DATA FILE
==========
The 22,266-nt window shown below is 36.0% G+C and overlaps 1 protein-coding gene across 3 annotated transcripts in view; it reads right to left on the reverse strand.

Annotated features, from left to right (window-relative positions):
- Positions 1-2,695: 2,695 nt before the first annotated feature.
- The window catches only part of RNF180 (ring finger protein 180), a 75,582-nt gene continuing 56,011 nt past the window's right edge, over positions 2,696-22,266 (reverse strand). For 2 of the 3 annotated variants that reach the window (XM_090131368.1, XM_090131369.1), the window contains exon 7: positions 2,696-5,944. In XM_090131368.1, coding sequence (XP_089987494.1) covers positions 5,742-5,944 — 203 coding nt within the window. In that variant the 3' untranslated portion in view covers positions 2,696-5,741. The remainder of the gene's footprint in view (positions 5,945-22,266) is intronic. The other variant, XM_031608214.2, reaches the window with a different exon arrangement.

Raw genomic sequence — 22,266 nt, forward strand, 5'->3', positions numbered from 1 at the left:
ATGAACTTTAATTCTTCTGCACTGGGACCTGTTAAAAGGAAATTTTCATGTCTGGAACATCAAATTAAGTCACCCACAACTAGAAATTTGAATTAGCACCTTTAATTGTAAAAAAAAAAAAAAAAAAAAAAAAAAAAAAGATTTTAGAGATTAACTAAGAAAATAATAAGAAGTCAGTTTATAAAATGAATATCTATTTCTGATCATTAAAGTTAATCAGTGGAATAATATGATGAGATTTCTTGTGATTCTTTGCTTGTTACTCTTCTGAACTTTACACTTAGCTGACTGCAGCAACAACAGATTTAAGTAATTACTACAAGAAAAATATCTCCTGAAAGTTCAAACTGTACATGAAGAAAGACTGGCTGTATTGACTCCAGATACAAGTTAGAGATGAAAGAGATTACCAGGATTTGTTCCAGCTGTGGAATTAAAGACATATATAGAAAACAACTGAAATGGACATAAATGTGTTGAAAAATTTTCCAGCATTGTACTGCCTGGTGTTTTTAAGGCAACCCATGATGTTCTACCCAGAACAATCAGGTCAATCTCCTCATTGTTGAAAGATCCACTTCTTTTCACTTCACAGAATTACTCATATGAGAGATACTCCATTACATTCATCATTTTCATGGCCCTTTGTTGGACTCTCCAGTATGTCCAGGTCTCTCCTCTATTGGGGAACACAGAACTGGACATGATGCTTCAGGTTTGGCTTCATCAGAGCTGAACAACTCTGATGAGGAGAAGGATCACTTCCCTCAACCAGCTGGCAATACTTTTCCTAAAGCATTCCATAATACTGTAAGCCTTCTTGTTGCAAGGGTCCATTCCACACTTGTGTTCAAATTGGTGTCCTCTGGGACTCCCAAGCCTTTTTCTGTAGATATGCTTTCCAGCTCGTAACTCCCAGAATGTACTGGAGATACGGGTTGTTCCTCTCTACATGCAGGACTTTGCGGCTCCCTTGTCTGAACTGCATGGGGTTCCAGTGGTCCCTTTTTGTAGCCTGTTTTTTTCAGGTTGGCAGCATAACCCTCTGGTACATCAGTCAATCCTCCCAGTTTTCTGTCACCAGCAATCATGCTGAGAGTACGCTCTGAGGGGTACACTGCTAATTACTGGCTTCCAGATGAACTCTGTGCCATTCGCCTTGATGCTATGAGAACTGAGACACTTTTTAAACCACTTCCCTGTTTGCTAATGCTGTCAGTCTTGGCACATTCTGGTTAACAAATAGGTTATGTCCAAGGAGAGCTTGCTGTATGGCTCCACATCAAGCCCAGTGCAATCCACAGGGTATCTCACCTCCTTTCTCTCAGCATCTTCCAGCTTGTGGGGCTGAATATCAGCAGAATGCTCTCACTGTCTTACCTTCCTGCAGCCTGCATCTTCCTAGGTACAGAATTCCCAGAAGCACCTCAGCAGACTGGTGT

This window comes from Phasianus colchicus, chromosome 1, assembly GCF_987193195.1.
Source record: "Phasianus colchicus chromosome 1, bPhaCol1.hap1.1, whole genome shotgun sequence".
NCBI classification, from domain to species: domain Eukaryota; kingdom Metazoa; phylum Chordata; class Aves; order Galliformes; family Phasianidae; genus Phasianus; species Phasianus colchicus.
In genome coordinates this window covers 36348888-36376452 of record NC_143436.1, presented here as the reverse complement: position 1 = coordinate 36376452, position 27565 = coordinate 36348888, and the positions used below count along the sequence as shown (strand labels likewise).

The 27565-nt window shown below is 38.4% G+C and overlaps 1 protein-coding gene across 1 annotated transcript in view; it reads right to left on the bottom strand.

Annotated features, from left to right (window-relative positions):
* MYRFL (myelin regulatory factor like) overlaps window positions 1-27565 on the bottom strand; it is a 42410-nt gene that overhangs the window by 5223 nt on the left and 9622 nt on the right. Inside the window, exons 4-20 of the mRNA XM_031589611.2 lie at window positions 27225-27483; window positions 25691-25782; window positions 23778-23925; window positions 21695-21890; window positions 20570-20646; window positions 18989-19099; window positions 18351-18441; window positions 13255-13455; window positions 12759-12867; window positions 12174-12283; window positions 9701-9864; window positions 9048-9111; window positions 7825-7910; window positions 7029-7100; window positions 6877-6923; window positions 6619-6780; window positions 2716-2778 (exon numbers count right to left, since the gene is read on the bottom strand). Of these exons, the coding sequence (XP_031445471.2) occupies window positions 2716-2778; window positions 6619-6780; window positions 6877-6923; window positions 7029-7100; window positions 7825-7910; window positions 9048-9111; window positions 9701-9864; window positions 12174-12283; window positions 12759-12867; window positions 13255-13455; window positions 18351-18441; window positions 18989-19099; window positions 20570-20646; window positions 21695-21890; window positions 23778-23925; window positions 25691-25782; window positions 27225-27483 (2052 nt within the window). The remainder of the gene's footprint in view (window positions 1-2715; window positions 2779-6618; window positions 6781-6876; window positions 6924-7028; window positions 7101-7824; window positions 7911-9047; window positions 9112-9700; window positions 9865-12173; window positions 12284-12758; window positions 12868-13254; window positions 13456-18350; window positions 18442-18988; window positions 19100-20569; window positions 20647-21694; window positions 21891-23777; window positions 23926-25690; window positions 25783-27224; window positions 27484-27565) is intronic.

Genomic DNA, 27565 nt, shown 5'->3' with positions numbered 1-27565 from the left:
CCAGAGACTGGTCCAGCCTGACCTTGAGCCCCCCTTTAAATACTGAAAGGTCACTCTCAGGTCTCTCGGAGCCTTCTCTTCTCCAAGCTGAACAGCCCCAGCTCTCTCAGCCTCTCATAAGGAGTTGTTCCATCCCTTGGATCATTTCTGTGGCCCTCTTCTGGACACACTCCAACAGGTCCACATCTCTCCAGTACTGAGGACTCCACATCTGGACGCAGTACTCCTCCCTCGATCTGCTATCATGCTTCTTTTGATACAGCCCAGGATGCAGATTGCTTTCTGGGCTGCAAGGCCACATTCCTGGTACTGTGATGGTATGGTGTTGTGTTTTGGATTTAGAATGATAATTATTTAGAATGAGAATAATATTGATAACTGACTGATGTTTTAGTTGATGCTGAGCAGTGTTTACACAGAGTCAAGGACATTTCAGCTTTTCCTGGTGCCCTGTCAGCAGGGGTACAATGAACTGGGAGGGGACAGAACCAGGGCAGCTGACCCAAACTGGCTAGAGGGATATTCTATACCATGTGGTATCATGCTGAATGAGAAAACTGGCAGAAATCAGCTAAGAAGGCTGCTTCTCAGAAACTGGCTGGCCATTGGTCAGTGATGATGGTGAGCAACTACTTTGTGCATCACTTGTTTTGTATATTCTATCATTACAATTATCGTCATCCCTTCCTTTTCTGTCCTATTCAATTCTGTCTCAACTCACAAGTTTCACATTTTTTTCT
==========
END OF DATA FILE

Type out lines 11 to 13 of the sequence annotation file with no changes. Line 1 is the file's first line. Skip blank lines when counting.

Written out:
The 27565-nt window shown below is 38.4% G+C and overlaps 1 protein-coding gene across 1 annotated transcript in view; it reads right to left on the bottom strand.

Annotated features, from left to right (window-relative positions):
* MYRFL (myelin regulatory factor like) overlaps window positions 1-27565 on the bottom strand; it is a 42410-nt gene that overhangs the window by 5223 nt on the left and 9622 nt on the right. Inside the window, exons 4-20 of the mRNA XM_031589611.2 lie at window positions 27225-27483; window positions 25691-25782; window positions 23778-23925; window positions 21695-21890; window positions 20570-20646; window positions 18989-19099; window positions 18351-18441; window positions 13255-13455; window positions 12759-12867; window positions 12174-12283; window positions 9701-9864; window positions 9048-9111; window positions 7825-7910; window positions 7029-7100; window positions 6877-6923; window positions 6619-6780; window positions 2716-2778 (exon numbers count right to left, since the gene is read on the bottom strand). Of these exons, the coding sequence (XP_031445471.2) occupies window positions 2716-2778; window positions 6619-6780; window positions 6877-6923; window positions 7029-7100; window positions 7825-7910; window positions 9048-9111; window positions 9701-9864; window positions 12174-12283; window positions 12759-12867; window positions 13255-13455; window positions 18351-18441; window positions 18989-19099; window positions 20570-20646; window positions 21695-21890; window positions 23778-23925; window positions 25691-25782; window positions 27225-27483 (2052 nt within the window). The remainder of the gene's footprint in view (window positions 1-2715; window positions 2779-6618; window positions 6781-6876; window positions 6924-7028; window positions 7101-7824; window positions 7911-9047; window positions 9112-9700; window positions 9865-12173; window positions 12284-12758; window positions 12868-13254; window positions 13456-18350; window positions 18442-18988; window positions 19100-20569; window positions 20647-21694; window positions 21891-23777; window positions 23926-25690; window positions 25783-27224; window positions 27484-27565) is intronic.